There’s no arguing with the fact: church planting is on the rise. With every movement, trend, issue, or fad that comes down the pike, it helps to just slow way down, sit back for a moment and ask the question: why? More people are planting churches, but is it necessary? Resourceful? Wise? Strategic? To answer this question, we queried a prospective church planter, Andrew Warde for his insights. What better person to answer the question than someone who has done his research, picked his field, and planned his approach. In the article that follows, he answers the question, “Why church planting?” See if you agree.
A few months ago, I was helping a friend put a roof on a house. Another guy on the work crew, someone I didn’t know, asked me what my future plans were. I told him that my wife and I were heading to Maine to start a church. He was shocked. He asked, “Why would you go start a church when there are already existing churches that need pastors?” He was well-meaning guy who had spent years in decent churches. In fact, he was about to graduate from a Bible college. But church planting was completely unimaginable to him. But his question got me wondering. Could this way of thinking be more widespread? I sure hope not, but just in case, let me attempt to answer the question, “Why plant churches?”
- Most existing churches aren’t cutting it. Gallup polls from 2002-2005 provide the rather depressing statistic that 40-44% of Americans attend a place of worship on a weekly basis. (Please note that I do not confuse attending church with repentance and salvation in Jesus. I think it is reasonably safe to assume though that not too many regenerate people sit out of church for years on end). However, David Olson, author of The American Church in Crisis, states that only 17.5% of Americans actually attend a church of any type. Church attendance in 2006 totaled 51,668,200, while the population grew by 51,773,556 people between the years 1990 and 2006! Grab the Prozac! Clearly the American church is not even keeping even with the population growth, much less gaining on it. A noted church planter, Albert Einstein, famously said insanity is “doing the same thing over and over again and expecting different results.” Maybe it’s time for some new gospel-centered churches.
- Most existing churches are aging. Aging churches are like aging bodies. Eventually they break down. God’s universal church remains invincible and unthreatened, but the local manifestations of God’s church all have a life cycle. 57% of the churches over 40 years old are in decline (Olson, 84). The older a church is, the better the chances are that the church is not fulfilling the Great Commission purposes for which that church actually exists.
- Church plants reach more people. Yes, new churches are actually better at reaching lost people with the Gospel. Ed Stetzer’s research suggests that a new church reaches 10 people for every 100 members in its first year. Churches that are 15 years old only reach 3 people per year. Seems like existing churches get comfortable, or perhaps a spiritual version of amnesia.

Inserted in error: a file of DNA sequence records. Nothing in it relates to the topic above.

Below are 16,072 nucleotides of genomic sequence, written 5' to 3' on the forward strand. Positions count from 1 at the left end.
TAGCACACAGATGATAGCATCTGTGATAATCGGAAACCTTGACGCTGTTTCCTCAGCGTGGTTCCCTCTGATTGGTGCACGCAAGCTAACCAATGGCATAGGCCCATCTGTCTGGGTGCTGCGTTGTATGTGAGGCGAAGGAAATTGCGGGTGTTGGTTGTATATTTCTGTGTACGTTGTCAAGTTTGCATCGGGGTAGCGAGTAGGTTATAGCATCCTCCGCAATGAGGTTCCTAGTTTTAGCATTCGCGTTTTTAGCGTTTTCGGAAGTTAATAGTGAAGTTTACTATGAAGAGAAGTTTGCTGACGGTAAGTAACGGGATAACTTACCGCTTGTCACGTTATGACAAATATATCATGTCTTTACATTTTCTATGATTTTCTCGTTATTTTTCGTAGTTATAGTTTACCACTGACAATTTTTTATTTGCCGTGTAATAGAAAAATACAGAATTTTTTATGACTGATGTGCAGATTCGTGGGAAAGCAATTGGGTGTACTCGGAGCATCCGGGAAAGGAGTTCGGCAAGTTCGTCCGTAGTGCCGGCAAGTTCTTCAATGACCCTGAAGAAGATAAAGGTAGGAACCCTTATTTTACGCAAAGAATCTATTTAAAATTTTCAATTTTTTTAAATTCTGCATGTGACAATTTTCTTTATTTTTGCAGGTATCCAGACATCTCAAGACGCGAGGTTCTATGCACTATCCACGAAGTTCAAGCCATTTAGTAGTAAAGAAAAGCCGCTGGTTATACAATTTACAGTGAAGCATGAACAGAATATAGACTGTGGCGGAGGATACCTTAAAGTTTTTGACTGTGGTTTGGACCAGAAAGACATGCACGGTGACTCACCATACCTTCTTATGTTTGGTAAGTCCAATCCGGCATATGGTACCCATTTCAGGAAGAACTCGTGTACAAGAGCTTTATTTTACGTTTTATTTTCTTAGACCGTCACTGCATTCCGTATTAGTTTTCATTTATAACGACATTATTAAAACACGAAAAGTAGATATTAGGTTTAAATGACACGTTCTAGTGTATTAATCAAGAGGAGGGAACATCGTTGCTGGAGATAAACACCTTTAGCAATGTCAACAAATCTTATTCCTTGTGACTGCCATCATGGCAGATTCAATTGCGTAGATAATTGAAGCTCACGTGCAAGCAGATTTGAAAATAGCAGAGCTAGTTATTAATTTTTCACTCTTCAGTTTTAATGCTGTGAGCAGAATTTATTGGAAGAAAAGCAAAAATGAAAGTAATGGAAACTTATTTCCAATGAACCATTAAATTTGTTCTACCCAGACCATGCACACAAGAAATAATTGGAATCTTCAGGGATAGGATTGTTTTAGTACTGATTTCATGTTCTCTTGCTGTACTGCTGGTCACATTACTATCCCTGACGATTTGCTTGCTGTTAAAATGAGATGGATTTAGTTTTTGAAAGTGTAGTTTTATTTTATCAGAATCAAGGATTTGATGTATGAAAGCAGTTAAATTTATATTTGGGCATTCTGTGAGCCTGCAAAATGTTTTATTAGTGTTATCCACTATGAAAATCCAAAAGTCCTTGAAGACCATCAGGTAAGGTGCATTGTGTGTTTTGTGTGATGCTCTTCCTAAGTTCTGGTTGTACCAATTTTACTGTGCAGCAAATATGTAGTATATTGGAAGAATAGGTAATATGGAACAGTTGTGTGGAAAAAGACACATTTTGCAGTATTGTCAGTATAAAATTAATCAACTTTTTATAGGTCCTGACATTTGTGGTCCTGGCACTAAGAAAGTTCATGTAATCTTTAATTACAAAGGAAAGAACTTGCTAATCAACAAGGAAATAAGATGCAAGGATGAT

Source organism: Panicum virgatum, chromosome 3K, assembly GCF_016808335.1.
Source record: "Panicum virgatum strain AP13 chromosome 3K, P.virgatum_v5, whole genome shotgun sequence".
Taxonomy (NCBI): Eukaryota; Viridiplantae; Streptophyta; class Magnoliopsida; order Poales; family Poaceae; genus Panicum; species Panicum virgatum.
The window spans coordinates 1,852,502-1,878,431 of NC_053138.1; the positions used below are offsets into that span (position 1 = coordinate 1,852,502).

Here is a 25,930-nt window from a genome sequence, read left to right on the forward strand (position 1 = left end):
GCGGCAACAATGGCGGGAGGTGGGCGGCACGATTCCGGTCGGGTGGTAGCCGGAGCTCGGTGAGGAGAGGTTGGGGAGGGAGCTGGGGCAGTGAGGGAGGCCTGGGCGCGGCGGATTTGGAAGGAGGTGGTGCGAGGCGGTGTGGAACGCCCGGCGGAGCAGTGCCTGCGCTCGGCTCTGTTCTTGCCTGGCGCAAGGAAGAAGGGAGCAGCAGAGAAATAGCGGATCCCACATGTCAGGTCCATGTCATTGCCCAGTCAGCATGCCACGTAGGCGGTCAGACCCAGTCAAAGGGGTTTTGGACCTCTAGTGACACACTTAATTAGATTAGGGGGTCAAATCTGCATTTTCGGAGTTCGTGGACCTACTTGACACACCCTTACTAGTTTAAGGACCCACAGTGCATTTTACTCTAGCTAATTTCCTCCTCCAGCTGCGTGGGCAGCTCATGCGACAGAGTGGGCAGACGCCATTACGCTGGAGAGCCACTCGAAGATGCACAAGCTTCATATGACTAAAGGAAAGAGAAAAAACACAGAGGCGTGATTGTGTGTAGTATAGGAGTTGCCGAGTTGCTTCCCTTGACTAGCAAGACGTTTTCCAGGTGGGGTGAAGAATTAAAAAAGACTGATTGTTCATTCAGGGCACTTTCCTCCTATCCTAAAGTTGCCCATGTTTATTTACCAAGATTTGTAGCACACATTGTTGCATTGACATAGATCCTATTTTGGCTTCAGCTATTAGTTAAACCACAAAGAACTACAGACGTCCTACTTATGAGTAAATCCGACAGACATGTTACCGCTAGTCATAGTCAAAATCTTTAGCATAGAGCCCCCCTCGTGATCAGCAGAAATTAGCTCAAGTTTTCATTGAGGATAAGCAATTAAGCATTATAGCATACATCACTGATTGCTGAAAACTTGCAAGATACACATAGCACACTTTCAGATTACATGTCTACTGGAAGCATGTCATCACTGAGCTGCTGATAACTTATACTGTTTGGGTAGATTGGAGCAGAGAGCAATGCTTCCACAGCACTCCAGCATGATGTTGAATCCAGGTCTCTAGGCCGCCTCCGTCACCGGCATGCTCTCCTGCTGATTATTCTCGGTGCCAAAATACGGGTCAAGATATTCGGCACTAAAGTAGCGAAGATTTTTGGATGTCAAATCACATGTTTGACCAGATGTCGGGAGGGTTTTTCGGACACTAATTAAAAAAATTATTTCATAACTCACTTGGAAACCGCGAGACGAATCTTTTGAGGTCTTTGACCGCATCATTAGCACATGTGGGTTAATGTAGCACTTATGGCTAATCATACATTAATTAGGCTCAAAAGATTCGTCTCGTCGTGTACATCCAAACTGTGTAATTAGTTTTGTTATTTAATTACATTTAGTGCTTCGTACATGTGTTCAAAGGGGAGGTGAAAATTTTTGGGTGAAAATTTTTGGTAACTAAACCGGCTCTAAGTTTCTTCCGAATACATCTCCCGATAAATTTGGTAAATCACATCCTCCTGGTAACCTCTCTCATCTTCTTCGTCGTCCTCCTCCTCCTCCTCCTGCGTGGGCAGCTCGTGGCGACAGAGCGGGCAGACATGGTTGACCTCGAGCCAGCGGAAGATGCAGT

- Church plants are more focused on Great Commission work. Church planters of gospel churches are inherently focused on reaching people. Why? Because they don’t have anyone except their wife and a couple of snotty-nosed kids (unless they are smart enough to recruit a team, but that’s another tangent…). The church planters look at the risk, and take the plunge. All their energies are focused on the power and spread of the gospel. Compare this approach to an existing church’s approach. They fight to maintain their culture instead of striving to promote the gospel. They start sniping at their allies and ignore their enemies. The big focus of the calendar year is making sure that the Christmas party comes off well and that the electric bills get paid. Sure, there are fine examples of churches that keep a Great Commission focus, but it seems too many churches become consumed with their particular breed of Christianity. When a church loses its Great Commission focus, it quickly degenerates into a social/humanitarian club. Church plants don’t have that luxury.
- Church plants are apostolic, or at least Pauline. Hopefully it’s apparently clear by now the necessity of planting church in order to make disciples of Jesus. Here’s a bonus though. Church planting is Pauline! In Romans 15:20 Paul states “It has always been my ambition to preach the gospel where Christ was not known, so that I would not be building on someone else’s foundation.” The world needs to be reached. Your neighbor needs to be reached. Paul’s solution: preach the gospel, start churches.
I’m not here to bash established churches. I love them. I’ve benefitted from them. The question is, “why do you love them?” Is it because they are comfortable? Are they “safe?” Do they have all the established programs that cater to your desires? If your church isn’t focused on Great Commission purposes, or if you can’t focus on Great Commission purposes while there, then it’s time you consider starting a church.
Andrew Warde is not a religious antiestablishmentarian, but he can think outside the box. Originally from New England, he moved to the South for training. He and his wife Bethany and new daughter, Brianna are planning to return to New England to plant a church. He blogs at Kingdom Conquests.
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